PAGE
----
By Emily Gibson
On Thanksgiving Day, 2001, Andrew Bullard took off work to spend the weekend with his family. When he returned on Sunday, his workplace, which was also his home at the time, was padlocked, and everything he owned was in a box on the loading dock.
“In that moment, I became unemployed and homeless during one of the worst economic times in American history,” said Bullard.
Today, Bullard spends his days overseeing all food service management on Trevecca’s campus as the Sodexo general manager. He took the position in mid-February and has spent the past weeks getting to know his staff, the students and coming up with strategies to improve the student dining experience.
Bullard was 15-years-old when he started his first job as a dish scraper for a convention center in Fayetteville, North Carolina. One day, an employee called out, and the chef, known as Thomas, asked Bullard if he wanted to do something else.
Bullard never scraped dishes again.
Throughout his high school career, Bullard learned how to make pastries and how to perform the technical side of operating a kitchen. During this time, the hotel’s executive chef quit, and Bullard was promoted to the pastry kitchen as the new executive chef.
After high school, Bullard attended college at Appalachian State in North Carolina with the intention of becoming a doctor, but Bullard soon discovered college was not what he thought it would be.
“My friends were going into massive amounts of debt to pursue degrees to get mediocre jobs,” said Bullard. “So, I dropped out of school, and I went and got a job.”
Bullard continued his education over the course of 15 years by taking a class when he could afford to pay for one.
After dropping out of college, Bullard took a job at another hotel as an executive chef. Bullard was 19-years-old and, according to him, living the best possible life a person could live.
Bullard had no expenses. He lived in room 212, he had unlimited access to the kitchen, and his salary was $50,000 a year.
“Hindsight is always 2020,” said Bullard. “I would spend all of the money that I would make as fast as I could.”
Then Sunday, Nov. 25, 2001, came, and Bullard went from living the best possible life to trying to survive with no savings, no job and no place to live.
While sleeping in his car one night, Bullard had a conversation with God, during which he made a promise. If he should ever have stability or money once more, Bullard pledged to never put himself in the same situation again.
In late March of 2002, while staying with a friend, Bullard received a phone call from Harris Teeter Supermarkets. Bullard did not remember applying for the company, but he accepted the position and spent the next 10 years there.
“If it were not for the grace of other people, I would have truly been living on the street,” said Bullard.
Once Bullard was financially able, he began saving, and eventually he moved up through the ranks at Harris Teeter, assuming the position of regional training manager. In 2008, Bullard was asked to open the new Harris Teeter stores in Nashville, Tenn.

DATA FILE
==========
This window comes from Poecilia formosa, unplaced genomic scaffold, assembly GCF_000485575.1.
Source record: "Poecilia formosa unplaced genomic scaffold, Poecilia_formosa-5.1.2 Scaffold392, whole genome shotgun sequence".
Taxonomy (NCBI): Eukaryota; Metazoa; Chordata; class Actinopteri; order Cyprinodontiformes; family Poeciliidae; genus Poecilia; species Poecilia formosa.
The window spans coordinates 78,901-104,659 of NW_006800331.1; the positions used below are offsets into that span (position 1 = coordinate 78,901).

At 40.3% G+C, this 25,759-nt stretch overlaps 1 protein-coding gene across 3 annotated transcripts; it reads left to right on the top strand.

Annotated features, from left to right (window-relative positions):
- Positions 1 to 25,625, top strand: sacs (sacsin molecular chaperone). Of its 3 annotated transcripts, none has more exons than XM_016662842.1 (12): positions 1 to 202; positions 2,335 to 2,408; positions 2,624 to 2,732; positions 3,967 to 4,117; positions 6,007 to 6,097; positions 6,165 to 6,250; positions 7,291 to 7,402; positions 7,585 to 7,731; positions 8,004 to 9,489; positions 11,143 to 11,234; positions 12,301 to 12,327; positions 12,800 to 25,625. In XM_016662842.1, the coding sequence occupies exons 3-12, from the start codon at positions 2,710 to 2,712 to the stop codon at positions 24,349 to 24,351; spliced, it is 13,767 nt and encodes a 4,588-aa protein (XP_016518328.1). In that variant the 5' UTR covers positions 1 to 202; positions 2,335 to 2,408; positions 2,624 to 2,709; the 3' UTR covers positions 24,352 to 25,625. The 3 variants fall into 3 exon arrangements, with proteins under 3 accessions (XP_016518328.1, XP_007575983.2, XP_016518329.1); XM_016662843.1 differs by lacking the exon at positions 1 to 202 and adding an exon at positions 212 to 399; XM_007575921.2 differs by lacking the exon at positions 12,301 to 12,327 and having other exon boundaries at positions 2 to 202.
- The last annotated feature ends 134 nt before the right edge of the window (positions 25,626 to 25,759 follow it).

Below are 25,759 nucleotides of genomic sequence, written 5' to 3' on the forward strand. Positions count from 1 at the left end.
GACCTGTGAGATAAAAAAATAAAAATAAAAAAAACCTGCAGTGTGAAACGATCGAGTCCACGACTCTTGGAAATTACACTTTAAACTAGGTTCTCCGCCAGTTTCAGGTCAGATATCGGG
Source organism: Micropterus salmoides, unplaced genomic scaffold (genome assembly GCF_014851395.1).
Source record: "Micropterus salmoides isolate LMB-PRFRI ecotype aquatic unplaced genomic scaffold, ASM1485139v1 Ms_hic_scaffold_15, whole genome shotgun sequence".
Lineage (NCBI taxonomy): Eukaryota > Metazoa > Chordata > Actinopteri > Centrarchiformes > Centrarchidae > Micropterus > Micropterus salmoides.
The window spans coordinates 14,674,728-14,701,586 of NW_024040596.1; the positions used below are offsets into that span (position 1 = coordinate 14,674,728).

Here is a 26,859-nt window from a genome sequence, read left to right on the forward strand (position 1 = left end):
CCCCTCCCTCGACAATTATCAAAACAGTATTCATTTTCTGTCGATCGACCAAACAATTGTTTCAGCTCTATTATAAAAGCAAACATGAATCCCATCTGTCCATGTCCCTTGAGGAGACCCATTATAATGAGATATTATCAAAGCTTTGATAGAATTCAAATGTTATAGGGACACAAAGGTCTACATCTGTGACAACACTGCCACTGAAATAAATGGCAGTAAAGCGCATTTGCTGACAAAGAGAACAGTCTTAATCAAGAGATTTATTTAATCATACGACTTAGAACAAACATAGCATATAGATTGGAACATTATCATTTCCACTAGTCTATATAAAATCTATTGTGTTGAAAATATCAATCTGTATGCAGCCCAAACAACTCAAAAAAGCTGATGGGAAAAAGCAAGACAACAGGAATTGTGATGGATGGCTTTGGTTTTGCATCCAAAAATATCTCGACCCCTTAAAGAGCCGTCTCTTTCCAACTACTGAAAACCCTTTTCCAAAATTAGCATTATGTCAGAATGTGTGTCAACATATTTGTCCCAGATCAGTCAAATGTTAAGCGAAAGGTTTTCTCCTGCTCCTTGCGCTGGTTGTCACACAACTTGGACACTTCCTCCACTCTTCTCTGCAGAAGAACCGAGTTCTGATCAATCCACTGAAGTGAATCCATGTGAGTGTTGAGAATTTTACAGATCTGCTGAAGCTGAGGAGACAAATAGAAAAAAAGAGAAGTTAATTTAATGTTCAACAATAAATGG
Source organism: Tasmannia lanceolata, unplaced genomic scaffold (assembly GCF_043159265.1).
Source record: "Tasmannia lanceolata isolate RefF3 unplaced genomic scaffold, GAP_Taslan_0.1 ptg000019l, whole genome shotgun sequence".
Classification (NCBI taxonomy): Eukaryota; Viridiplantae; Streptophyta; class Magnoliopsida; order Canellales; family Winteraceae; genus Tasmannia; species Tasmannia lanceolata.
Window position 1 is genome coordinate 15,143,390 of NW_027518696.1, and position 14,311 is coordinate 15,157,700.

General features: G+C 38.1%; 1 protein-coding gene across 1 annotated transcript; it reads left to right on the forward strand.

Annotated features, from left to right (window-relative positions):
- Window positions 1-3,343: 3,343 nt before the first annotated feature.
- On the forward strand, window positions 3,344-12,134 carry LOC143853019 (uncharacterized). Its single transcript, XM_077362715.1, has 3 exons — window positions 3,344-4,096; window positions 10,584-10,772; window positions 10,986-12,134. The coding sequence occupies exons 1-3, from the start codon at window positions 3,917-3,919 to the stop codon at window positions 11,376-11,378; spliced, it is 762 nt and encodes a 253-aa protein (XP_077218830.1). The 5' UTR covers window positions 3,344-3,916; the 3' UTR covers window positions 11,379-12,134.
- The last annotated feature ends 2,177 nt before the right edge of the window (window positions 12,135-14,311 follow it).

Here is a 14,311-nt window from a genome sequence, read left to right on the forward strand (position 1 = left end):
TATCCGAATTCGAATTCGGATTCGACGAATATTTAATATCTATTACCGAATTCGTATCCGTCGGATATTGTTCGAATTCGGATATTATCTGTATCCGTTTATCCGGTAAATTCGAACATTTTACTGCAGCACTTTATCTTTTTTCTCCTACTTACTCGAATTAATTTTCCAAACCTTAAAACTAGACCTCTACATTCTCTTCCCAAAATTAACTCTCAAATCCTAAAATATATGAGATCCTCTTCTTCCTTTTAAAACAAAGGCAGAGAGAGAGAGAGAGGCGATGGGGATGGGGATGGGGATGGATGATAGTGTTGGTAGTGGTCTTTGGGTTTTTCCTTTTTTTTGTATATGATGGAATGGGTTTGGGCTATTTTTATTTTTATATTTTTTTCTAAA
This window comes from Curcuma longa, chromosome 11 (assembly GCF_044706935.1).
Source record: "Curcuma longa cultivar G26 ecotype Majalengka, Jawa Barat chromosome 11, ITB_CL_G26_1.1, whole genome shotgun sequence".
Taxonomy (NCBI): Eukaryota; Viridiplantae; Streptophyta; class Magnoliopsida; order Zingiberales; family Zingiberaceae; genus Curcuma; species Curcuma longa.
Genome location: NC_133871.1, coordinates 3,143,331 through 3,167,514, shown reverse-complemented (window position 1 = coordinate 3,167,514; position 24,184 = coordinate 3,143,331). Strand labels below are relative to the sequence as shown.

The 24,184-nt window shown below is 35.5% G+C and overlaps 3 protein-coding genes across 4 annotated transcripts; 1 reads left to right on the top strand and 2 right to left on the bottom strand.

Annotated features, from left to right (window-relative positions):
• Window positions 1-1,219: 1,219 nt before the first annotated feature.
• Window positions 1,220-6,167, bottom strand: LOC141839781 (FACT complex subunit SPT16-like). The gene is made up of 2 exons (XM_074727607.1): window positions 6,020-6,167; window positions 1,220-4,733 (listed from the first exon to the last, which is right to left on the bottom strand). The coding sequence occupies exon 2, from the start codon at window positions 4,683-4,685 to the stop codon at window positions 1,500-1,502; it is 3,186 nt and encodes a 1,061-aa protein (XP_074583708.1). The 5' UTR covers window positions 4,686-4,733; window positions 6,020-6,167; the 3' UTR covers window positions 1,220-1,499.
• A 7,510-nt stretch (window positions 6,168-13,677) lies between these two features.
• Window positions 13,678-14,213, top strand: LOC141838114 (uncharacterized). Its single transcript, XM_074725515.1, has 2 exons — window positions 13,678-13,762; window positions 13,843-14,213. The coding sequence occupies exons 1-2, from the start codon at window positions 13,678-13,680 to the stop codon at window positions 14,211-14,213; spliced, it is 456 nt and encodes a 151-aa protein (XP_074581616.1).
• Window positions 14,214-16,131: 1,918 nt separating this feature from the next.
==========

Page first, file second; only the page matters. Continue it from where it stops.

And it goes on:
Bullard accepted the new position and made Nashville his permanent residence, working at places including Publix, Dunkin Donuts, Starbucks and a healthcare system. While all of these jobs paid well and allowed him to advance his career, they also required a lot of travel.
Bullard was in the middle of a blizzard in Greeley, Colorado when his 5-year-old daughter Facetimed him and asked when he would be home.
“I decided it was time to find something else to do,” said Bullard. “Something that’s local so that I can be here for the kids and family.”
He took a job back in the city, but he had always been interested in working in an education setting.
After visiting and touring the campus, Bullard decided Trevecca was where he wanted to be. His staff is glad he is here after being six months without a full team.
“It’s a breath of fresh air,” said Geraldine Vahey, resident and retail dining manager. “We have a full team of managers again, and things are moving the right way.”
Kaylah Richey, senior business major, has worked for campus dining since her freshman year, two general managers ago, and she said she has not seen a manager try to do what Bullard has done in less than a month.
“He’s actually trying to learn everything,” Richey said.
Bullard spent his first week as general manager in the Apple Dining Hall kitchen scraping dishes, just like when he was 15. Bullard wanted to see how much food was being thrown away, after which he strategized a way to reduce waste by putting up signs throughout the cafeteria.
Since then, Bullard has recorded a 30% decrease in food plate waste, as well as a 10% decrease in actual food costs.
In addition to small changes like food waste management, Bullard is focused on training all employees, expanding food options by doubling the food items in the Hub, and using more locally sourced food by partnering more with Trevecca’s Urban Farm.
And next semester, students can expect photo booths, increased ways of giving feedback about food and more food options.
According to Bullard, those are the plans for this year, but further into the future, he plans to build an internship program for business and entrepreneurship majors so that students can receive hands-on experience through the application of the business process.
“I believe he knows what he wants to do with this place,” said Vahey. “He knows where he wants to go in the future with us, and he’s going to stick to that path while helping us.”